Presentation Title

Using Virus Nanoparticles to Develop an Alternative Antagonist to Heparin

Faculty Mentor

Andrew K. Udit

Start Date

17-11-2018 8:30 AM

End Date

17-11-2018 10:30 AM

Location

CREVELING 44

Session

POSTER 1

Type of Presentation

Poster

Subject Area

biological_agricultural_sciences

Abstract

Heparin is a glucose-based polysaccharide which functions as a clinical anticoagulant. To reverse the effects of heparin, protamine sulfate is currently the only FDA-approved drug available for this role. However, protamine sulfate is known to cause several problems including severe anaphylactic reactions and arterial hypertension. We use the bacteriophage Qβ virus as a platform for displaying cationic groups to bind to and reverse the effects of heparin. A current focus of the project is to determine thermodynamic parameters of interactions between Qβ and heparin and the binding characteristics between Qβ and heparin-coated surfaces. The specific experimental parameters for binding of heparin to Qβ protein are currently being studied using isothermal titration calorimetry (ITC) and biolayer interferometry. Using ITC measures heat changes from the binding of the virus particles and heparin, and calculates the binding constants, number of active sites, enthalpy, and entropy in the reaction while biolayer interferometry measures binding constants between heparin covered surfaces and the virus nanoparticle.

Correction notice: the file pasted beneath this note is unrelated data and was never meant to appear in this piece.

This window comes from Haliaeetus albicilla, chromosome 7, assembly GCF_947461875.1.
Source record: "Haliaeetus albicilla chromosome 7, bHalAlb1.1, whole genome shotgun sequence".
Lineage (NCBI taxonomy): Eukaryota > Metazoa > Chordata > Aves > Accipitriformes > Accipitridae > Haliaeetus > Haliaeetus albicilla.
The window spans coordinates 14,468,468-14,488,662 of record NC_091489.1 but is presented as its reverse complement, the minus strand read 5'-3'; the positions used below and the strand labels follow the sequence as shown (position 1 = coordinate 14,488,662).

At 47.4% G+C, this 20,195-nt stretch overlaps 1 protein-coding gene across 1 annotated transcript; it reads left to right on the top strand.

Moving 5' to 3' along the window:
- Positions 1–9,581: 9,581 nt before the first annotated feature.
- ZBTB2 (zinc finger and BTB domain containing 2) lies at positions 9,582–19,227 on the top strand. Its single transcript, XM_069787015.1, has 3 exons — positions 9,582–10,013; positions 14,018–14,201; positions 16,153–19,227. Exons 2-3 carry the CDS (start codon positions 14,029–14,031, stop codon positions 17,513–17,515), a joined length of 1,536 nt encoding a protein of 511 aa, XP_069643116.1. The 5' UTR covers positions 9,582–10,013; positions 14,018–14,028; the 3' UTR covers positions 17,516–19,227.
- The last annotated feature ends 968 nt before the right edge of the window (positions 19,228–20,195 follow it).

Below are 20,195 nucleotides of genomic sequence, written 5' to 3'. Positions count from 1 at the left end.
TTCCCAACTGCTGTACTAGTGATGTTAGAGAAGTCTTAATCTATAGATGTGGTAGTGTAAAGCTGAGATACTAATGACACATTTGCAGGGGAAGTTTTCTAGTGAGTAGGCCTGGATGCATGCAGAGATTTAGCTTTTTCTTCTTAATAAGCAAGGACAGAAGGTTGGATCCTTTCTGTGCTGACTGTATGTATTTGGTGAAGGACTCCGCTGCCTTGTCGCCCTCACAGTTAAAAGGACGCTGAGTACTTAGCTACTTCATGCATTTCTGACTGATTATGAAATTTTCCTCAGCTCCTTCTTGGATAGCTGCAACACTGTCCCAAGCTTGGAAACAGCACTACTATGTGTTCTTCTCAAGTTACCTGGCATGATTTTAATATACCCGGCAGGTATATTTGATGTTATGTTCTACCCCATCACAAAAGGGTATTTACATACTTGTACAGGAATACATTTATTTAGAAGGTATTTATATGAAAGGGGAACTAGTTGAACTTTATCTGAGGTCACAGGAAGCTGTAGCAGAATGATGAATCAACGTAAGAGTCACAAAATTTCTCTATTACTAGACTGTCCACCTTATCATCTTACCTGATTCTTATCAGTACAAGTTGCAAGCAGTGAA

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Nov 17th, 8:30 AM Nov 17th, 10:30 AM

Using Virus Nanoparticles to Develop an Alternative Antagonist to Heparin

CREVELING 44

Heparin is a glucose-based polysaccharide which functions as a clinical anticoagulant. To reverse the effects of heparin, protamine sulfate is currently the only FDA-approved drug available for this role. However, protamine sulfate is known to cause several problems including severe anaphylactic reactions and arterial hypertension. We use the bacteriophage Qβ virus as a platform for displaying cationic groups to bind to and reverse the effects of heparin. A current focus of the project is to determine thermodynamic parameters of interactions between Qβ and heparin and the binding characteristics between Qβ and heparin-coated surfaces. The specific experimental parameters for binding of heparin to Qβ protein are currently being studied using isothermal titration calorimetry (ITC) and biolayer interferometry. Using ITC measures heat changes from the binding of the virus particles and heparin, and calculates the binding constants, number of active sites, enthalpy, and entropy in the reaction while biolayer interferometry measures binding constants between heparin covered surfaces and the virus nanoparticle.